Gender Parity has emerged as one of the leading business issues of our time. While various international organizations includingthe World Economic Forum to the World Bank are taking note, they are not the only ones. Governments have also been increasingly eying gender parity as a key economic as well as social issue, with the OSC following the EU lead in considering requirements for Board representation and other initiatives for example.
The business case for better integration of male and female into organizations' use of their human capital is difficult to refute, and the private sector is catching on. Investors, multinational corporations, SMEs, public and non-profit sectors, and the general public are increasingly on board.
Our world has a long history of failing to effectively engage a full half of prospective human capital. While this has rapidly shifted in a short period of time, organizations have not kept up with social shifts and the gaps are easily seen. Across the spectrum from employee retention and productivity to internal and external scandals, organizations routinely face many issues as a result of those gaps. Yet, the evidence is mounting that organizations benefit from gender parity: the equitable and effective incorporation of men and women in the whole of human capital and organizational culture.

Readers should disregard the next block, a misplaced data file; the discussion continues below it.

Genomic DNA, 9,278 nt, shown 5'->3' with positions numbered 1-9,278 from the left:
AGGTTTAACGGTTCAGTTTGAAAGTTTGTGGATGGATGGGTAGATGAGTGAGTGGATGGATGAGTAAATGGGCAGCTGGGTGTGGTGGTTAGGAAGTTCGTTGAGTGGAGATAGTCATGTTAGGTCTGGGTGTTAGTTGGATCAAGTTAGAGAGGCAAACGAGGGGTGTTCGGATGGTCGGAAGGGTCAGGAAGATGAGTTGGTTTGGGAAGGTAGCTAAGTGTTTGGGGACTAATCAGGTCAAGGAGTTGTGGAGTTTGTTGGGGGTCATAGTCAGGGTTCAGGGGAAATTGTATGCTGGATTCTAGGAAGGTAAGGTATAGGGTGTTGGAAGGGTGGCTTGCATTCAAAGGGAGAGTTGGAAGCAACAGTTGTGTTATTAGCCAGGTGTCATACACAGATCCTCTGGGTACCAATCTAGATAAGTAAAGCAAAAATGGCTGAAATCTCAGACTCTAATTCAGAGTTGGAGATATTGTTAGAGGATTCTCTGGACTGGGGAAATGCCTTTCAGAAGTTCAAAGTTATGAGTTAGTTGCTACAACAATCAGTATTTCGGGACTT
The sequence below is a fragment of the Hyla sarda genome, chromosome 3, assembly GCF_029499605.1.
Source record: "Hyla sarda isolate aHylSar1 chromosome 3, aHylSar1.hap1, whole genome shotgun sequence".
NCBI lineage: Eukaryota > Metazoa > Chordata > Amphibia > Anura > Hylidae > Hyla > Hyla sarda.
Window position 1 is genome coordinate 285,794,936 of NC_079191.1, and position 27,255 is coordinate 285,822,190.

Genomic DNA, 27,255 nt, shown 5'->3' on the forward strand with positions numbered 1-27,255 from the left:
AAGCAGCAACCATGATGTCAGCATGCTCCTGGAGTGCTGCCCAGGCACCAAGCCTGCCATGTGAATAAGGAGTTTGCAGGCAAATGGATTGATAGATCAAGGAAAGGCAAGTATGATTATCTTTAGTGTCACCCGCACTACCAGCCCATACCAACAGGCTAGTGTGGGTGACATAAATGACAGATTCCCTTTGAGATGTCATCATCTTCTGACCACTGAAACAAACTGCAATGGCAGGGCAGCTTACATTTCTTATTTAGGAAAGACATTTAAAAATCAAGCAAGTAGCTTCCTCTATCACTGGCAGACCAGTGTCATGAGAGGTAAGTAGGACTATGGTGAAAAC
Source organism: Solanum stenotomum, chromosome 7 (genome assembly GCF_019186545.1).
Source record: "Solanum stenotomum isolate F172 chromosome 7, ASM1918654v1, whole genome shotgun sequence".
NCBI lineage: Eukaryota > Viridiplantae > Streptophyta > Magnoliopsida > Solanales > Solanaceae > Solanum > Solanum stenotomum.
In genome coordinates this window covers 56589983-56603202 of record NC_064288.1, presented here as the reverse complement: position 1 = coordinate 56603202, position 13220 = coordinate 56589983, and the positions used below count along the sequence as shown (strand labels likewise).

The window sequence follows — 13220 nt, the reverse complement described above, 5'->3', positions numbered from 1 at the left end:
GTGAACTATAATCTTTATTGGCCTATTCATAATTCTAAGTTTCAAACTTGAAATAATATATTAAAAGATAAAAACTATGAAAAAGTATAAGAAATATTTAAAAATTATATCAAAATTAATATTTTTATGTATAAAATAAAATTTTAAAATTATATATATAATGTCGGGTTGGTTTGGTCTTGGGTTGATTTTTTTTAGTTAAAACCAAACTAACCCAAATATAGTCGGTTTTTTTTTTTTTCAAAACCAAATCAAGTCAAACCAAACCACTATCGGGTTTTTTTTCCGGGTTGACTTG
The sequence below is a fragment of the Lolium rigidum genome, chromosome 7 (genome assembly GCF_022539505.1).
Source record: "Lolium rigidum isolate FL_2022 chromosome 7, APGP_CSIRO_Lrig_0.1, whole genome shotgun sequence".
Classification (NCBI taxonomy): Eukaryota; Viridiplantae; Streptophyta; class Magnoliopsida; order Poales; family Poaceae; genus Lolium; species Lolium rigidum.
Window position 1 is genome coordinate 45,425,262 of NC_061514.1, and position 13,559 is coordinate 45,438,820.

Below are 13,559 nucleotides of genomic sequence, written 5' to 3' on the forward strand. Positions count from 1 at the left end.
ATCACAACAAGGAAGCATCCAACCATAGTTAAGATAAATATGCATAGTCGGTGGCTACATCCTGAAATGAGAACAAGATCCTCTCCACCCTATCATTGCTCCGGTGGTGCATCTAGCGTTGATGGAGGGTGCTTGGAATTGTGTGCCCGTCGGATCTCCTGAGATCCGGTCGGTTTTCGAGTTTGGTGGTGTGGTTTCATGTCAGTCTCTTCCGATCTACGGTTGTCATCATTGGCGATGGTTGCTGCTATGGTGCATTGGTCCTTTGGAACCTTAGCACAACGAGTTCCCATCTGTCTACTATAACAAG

Gender parity can mean equal representation of men and women on decision making bodies; it can mean pay equity; it can mean equal rights and opportunities. When we at Prosparity think of it, we think of course of all of these things, but to us it means more than parity in numbers - it means perspective, principle and process. One must understand the impacts of gender in order to remove the barriers gender can build. There are a myriad of ways to incorporate this kind of understanding into an organization - from policies and training, to mentorship and partnership programs amongst all levels of staff and management. It doesn't have to cost a fortune either... but it could save you one.